Libel and Slander.
Articles published in a newspaper in Boston referring to the manner in which tax sales are conducted in that city and stating that "the sales are conducted primarily for the benefit of the tax-title sharks and there is open collusion between the sellers and the sharks," are actionable libels published of and concerning the tax collector of the city of Boston, who is the only person authorized by law to conduct tax sales in that city.
CROSBY, J. The questions involved in this case arise on the plaintiff's appeal from an order sustaining a demurrer to the declaration, which was in two counts and sought to recover damages for an alleged libel, and from the judgment entered for the defendant.
The first and second counts severally allege that the plaintiff is and for a long time past has been the duly appointed collector of taxes of the city of Boston, and further allege that the defendant published in its newspaper a false and malicious libel concerning the plaintiff. The articles in question are set forth in the respective counts.
These articles are clearly libellous. They refer to the manner in which tax sales are conducted in the city of Boston. The article set forth in the first count, after referring to certain persons "known familiarly at City Hall as 'tax-title sharks,'" proceeds to state that, "working in combination with city officials, these 'investors' make money by attending the so-called public sales, which are conducted primarily for their benefit, and buying interests in properties." The article further states: "We are informed that those who have made a specialty of attending the tax-title sales as members of the inner circle have expected that this year's auction would be remarkably profitable for the combination that controls the sales and the purchases."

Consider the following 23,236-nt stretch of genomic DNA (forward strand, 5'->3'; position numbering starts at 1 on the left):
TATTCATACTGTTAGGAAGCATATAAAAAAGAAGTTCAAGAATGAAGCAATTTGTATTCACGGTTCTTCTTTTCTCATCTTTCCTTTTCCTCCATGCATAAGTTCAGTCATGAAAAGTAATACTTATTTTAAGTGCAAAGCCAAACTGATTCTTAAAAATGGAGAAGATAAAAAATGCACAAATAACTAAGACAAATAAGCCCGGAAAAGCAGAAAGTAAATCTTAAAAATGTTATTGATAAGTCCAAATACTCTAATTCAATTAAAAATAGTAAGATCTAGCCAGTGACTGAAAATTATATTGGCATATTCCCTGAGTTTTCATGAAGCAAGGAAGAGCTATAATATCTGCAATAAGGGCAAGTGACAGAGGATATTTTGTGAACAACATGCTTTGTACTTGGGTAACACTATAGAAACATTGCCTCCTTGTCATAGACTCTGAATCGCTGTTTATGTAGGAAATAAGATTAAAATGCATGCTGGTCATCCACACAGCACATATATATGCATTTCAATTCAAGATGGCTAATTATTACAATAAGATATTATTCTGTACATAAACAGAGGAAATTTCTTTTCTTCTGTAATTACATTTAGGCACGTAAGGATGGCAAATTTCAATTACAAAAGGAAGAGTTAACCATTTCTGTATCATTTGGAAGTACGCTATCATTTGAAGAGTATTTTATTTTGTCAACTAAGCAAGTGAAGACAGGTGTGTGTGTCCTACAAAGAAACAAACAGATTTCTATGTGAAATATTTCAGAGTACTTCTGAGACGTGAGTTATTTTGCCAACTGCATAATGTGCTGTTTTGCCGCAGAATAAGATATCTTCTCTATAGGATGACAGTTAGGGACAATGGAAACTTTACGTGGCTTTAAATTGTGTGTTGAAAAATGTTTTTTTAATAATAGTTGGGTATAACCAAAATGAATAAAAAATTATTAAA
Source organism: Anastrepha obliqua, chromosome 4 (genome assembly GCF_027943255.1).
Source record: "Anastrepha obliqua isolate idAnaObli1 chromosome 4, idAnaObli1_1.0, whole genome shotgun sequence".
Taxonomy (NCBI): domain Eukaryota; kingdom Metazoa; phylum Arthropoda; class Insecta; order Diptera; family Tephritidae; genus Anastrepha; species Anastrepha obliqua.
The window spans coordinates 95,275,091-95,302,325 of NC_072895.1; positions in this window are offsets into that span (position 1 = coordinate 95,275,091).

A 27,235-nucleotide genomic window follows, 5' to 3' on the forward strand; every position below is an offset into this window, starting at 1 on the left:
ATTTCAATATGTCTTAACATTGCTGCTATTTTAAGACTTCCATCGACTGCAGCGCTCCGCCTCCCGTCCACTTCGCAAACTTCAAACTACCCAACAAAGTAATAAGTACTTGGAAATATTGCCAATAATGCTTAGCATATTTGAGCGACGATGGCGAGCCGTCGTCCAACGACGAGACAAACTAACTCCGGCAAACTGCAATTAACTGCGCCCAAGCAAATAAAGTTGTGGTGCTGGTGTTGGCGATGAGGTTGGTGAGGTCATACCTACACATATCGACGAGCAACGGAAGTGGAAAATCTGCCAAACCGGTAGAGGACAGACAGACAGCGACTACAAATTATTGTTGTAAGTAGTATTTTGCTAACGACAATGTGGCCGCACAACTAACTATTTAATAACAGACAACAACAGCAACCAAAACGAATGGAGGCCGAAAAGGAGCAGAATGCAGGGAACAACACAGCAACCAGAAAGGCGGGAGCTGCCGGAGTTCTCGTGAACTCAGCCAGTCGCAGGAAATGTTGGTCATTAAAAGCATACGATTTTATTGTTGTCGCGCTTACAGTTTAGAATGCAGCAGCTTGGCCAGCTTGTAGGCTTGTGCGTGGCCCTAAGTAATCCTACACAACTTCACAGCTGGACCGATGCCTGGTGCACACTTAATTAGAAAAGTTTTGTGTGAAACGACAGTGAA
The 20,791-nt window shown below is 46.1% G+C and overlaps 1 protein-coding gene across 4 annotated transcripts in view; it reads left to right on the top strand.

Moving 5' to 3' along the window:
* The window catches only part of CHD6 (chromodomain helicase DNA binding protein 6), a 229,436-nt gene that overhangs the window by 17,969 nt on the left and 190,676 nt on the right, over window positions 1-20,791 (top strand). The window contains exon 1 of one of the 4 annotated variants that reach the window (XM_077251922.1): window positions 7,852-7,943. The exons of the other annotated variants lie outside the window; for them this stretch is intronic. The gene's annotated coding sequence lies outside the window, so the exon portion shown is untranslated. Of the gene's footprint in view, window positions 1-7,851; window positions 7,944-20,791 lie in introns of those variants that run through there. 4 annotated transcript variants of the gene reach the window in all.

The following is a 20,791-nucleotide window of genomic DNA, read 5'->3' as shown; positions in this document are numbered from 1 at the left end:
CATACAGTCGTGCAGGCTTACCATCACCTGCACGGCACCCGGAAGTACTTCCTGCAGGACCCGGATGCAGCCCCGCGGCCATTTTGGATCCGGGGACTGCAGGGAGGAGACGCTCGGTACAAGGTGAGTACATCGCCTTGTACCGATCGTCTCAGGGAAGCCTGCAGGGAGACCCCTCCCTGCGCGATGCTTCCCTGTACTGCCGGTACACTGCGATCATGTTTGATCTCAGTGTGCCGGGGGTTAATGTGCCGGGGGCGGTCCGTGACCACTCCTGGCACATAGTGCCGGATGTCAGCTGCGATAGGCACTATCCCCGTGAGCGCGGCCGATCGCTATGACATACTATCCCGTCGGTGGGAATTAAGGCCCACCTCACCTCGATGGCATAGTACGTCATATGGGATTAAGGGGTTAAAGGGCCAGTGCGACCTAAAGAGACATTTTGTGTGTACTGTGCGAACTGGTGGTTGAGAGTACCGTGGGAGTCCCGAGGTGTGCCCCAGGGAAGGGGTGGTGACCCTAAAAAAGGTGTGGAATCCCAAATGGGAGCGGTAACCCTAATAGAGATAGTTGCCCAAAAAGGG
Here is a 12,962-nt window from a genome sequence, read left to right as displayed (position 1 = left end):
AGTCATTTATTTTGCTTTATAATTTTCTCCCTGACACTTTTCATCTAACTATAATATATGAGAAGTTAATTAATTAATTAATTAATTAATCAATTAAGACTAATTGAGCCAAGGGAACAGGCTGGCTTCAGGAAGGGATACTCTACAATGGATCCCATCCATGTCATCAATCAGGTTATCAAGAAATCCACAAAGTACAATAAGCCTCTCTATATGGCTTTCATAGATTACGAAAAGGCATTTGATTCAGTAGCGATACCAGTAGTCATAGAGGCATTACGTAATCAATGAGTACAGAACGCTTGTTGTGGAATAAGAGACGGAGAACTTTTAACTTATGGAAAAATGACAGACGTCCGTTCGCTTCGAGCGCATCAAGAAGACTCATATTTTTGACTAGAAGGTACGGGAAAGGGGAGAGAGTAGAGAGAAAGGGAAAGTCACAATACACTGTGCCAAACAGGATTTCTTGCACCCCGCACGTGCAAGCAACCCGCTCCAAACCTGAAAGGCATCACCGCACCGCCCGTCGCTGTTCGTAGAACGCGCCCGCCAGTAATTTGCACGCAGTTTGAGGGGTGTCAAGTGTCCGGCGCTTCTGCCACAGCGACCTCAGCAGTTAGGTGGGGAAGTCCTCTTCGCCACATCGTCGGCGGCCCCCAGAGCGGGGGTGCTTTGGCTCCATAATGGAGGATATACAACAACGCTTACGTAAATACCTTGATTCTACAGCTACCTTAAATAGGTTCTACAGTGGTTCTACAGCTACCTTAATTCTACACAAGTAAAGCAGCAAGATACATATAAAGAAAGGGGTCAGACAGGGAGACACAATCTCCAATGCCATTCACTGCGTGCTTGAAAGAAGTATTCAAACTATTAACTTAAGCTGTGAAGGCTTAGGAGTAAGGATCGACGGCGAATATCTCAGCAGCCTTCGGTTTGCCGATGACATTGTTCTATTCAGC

The article set forth in the second count proceeds to state that "Moreover, every year the sales are conducted primarily for the benefit of the tax-title sharks and there is open collusion between the sellers and the sharks."
As collector of taxes the plaintiff is a public officer. Alger v. Eastern, 119 Mass. 77 . As the plaintiff as collector of taxes is the only person who is authorized by law to conduct tax sales in the city of Boston, the article alleged to have been published by the defendant could be found to refer to him and to no other person.
The statements contained in the articles alleged to have been published, when taken in their natural and ordinary meaning, charge the plaintiff in substance with acting in collusion with persons who buy property at tax sales, and that such sales so conducted by him are primarily for the benefit of the purchasers. It is plainly apparent that these publications would have a tendency to inflict a serious injury upon the reputation of the plaintiff in the community, and to bring upon him humiliation, disgrace, and injury to his feelings.
The articles plainly intimate that the plaintiff is a dishonest and corrupt official, and so are libellous. Robinson v. Coulter, 215 Mass. 566 .
Brown v. Harrington, 208 Mass. 600 . Merrill v. Post Publishing Co. 197 Mass. 185 .
The entry must be
Judgment reversed; demurrer overruled.
The case was submitted on briefs.
M. L. Jennings, for the plaintiff.
R. W. Nason & T. W. Proctor, for the defendant.